Kwani has collected enough essays and analyses, creative non-fiction, fiction, poetry photographs, cartoons and illustrations, sms’s and posters to this end, enough to literally fill two volumes: a double issue of Kwani 5 – Parts 1 and 2. In these pages the Kenyan writer, brings questions of Kenyan-ness to the fore, even as ethnic trajectories are explored.

BILLY KAHORA
Kwani Editor

Friday, February 13, 2009

Excerpts From Kwani? 5


Truth does not set you free. Instead, truth sets loose. It risks what we hold dear. And there are no assurances.
Daring truth entails risking all we might want to preserve. It means daring to break with family and friends. It means disturbing the fragile peace we inhabit by having difficult conversations. It means telling our mothers, fathers, sisters, brothers, lovers, and friends that their political choices are unpalatable.z

When I speak with truth it creates opportunity for everyone. -Excerpt from ‘Daring Truth’ by Jeremeiah Okongo.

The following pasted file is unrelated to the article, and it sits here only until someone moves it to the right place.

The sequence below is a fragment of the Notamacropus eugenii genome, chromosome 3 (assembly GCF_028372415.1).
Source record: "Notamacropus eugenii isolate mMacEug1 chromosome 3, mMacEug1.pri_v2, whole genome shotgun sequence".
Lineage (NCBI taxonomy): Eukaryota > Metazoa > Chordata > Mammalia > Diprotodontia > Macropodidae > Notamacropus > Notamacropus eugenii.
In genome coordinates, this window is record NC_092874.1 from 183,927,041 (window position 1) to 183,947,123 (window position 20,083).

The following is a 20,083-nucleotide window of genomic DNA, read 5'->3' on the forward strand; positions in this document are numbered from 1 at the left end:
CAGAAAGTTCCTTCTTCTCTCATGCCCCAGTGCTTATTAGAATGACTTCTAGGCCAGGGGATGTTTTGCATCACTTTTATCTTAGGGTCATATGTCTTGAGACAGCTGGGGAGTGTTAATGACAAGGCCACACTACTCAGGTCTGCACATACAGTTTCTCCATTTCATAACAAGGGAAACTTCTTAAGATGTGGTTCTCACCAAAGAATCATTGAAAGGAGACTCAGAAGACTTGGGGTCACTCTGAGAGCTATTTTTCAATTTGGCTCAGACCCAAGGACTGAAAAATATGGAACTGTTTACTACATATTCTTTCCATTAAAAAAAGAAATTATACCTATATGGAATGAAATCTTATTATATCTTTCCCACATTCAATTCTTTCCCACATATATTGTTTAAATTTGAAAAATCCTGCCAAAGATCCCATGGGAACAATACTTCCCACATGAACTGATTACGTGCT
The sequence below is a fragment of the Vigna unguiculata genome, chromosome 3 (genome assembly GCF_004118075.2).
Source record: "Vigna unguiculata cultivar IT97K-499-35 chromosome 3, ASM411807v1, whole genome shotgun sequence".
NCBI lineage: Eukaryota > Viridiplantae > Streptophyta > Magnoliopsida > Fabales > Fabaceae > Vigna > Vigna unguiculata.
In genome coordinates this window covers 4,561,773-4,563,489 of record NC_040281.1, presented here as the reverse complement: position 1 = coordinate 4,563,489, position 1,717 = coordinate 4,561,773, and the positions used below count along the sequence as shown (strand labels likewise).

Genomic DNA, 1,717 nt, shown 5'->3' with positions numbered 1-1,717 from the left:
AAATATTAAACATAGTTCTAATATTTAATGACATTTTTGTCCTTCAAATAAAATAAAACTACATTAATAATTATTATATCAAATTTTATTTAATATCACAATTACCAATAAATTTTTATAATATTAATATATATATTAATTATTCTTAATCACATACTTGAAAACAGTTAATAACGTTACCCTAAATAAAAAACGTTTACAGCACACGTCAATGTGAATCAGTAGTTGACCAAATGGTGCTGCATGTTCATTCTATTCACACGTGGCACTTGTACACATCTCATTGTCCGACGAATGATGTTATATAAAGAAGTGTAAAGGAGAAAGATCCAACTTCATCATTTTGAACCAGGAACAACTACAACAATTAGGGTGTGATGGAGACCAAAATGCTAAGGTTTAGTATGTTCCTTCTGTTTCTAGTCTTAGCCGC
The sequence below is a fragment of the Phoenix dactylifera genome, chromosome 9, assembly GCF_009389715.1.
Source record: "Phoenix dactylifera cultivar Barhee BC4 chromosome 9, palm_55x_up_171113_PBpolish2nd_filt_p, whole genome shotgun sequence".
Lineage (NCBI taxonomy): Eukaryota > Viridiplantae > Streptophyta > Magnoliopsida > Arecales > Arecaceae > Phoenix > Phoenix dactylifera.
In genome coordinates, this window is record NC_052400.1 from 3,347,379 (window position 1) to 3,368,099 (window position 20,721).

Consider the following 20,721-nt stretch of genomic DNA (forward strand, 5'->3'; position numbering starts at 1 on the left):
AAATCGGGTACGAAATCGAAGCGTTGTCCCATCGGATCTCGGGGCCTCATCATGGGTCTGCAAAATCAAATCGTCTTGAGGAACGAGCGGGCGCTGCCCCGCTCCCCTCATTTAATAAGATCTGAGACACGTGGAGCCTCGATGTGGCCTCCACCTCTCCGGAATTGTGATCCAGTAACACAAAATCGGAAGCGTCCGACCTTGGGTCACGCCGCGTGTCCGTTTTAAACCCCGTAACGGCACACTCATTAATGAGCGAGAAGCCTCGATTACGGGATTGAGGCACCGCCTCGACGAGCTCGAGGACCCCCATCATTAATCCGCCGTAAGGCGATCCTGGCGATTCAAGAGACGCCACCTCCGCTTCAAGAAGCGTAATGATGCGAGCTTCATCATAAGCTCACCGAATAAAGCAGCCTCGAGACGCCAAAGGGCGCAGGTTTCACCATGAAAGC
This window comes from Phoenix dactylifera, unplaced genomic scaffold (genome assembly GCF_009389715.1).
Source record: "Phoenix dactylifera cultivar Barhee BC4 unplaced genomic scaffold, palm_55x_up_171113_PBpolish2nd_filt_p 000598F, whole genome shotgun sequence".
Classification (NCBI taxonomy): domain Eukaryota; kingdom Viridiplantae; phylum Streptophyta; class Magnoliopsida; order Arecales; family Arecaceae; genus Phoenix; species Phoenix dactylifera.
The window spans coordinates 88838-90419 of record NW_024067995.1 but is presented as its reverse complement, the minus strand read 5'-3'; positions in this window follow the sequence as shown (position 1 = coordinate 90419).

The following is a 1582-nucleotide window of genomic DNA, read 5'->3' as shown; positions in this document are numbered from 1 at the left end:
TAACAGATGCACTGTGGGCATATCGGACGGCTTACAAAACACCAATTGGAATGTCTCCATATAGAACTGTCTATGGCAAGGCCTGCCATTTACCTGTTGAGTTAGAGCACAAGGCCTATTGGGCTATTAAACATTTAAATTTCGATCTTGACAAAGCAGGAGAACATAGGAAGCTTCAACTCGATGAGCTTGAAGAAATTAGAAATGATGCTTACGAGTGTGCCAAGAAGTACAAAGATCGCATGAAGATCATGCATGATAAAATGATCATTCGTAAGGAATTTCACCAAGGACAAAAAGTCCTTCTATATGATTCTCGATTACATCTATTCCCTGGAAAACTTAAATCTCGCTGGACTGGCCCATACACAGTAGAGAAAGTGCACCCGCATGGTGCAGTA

I saw someone being killed in town at the matatu station called Kalenjin airport because the matatus there carry people heading into the North Rift. The IDPs who had been evicted from Eldoret were very bitter and were going around looking for Kalenjins to avenge their losses. They came to Kalenjin airport because they knew that’s where most of them board matatus to go home. Unfortunately, one man was caught by the group. They beat him up and stabbed him to death. I was not noticed because I look like a Kikuyu.- Kevin Koros, a 20-year-old actor from Lakeview, near Nakuru.